Genetic studies using the orange body color type of Nezara viridula (Hemiptera: Pentatomidae): inheritance, sperm precedence, and disassortative mating

  • Follett P
  • Calvert F
  • Golden M
  • 20


    Mendeley users who have this article in their library.
  • 5


    Citations of this article.


Nezara viridula (L.) (Hemiptera: Pentatomidae), the southern green stink bug, has body color polymorphisms. N. viridula smaragdula is the common green morph, whereas the rare morph N. viridula f. aurantiaca is uniformly orange. Crossing studies were conducted to determine the inheritance of the orange body color trait. Mendelian genetic analysis suggested that orange body color is a simple, sex-linked recessive trait. In sperm precedence studies using orange females crossed with green and then orange males, or vice versa, the proportion of offspring attributable to the second male, P2, averaged 73.3% (extremes 23.5-100%). The average P2 in the first egg mass deposited after the new pairing was 71.8%. The pattern of sperm use provided evidence for incomplete sperm mixing, sperm stratification, and sperm displacement. Green females preferred mating with orange males (88%) compared with green males (12%), suggesting that disassortative mating may operate.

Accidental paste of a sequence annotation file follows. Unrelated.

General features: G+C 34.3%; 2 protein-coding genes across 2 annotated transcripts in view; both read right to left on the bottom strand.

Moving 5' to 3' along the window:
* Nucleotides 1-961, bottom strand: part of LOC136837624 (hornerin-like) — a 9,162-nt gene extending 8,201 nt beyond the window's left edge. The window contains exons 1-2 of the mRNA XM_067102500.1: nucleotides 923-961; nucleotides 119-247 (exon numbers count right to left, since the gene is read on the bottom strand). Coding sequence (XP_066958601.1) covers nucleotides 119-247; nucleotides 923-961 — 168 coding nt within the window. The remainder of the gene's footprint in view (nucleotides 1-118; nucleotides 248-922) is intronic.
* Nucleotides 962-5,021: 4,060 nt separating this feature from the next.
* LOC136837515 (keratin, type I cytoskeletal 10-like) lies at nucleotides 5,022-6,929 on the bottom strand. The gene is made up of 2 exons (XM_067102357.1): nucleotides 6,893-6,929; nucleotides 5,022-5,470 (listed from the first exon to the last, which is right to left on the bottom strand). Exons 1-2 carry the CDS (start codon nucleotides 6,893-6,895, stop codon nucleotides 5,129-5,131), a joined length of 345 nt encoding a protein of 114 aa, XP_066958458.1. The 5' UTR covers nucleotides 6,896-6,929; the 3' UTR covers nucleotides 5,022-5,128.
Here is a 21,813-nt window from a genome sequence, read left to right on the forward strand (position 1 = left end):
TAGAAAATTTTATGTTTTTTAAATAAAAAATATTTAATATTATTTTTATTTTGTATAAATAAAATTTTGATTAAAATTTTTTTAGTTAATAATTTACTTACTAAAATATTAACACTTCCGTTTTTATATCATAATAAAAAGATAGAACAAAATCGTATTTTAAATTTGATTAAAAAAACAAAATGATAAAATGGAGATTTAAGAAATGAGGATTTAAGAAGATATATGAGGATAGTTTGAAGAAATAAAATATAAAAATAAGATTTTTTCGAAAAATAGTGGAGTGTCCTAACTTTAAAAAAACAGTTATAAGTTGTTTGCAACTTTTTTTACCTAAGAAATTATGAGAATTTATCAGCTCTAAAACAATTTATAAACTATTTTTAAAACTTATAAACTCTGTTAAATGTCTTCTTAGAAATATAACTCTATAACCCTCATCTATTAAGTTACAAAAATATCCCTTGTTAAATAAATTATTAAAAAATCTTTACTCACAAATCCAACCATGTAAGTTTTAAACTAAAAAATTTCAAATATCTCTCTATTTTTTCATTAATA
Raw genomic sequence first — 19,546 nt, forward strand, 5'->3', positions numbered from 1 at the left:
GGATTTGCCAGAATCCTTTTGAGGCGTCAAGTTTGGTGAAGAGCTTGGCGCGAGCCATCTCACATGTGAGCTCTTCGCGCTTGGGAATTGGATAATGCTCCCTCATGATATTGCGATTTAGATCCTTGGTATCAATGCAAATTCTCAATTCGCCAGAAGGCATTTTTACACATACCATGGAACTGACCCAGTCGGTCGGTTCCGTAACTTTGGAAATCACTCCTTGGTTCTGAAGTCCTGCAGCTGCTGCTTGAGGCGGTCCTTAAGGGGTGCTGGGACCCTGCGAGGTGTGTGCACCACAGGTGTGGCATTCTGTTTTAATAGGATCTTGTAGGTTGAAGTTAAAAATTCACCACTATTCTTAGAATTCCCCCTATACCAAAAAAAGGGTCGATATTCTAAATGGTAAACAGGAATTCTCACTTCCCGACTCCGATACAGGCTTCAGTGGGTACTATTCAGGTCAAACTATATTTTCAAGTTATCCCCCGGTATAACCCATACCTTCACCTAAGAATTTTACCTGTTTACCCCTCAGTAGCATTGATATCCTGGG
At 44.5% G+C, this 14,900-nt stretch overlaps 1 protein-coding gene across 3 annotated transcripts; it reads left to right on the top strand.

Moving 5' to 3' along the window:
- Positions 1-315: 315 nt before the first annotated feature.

Author-supplied keywords

  • X-linked trait
  • color polymorphism
  • inheritance
  • southern green stink bug

Get free article suggestions today

Mendeley saves you time finding and organizing research

Sign up here
Already have an account ?Sign in

Find this document


  • Peter A. Follett

  • Fran Calvert

  • Mary Golden

Cite this document

Choose a citation style from the tabs below

Save time finding and organizing research with Mendeley

Sign up for free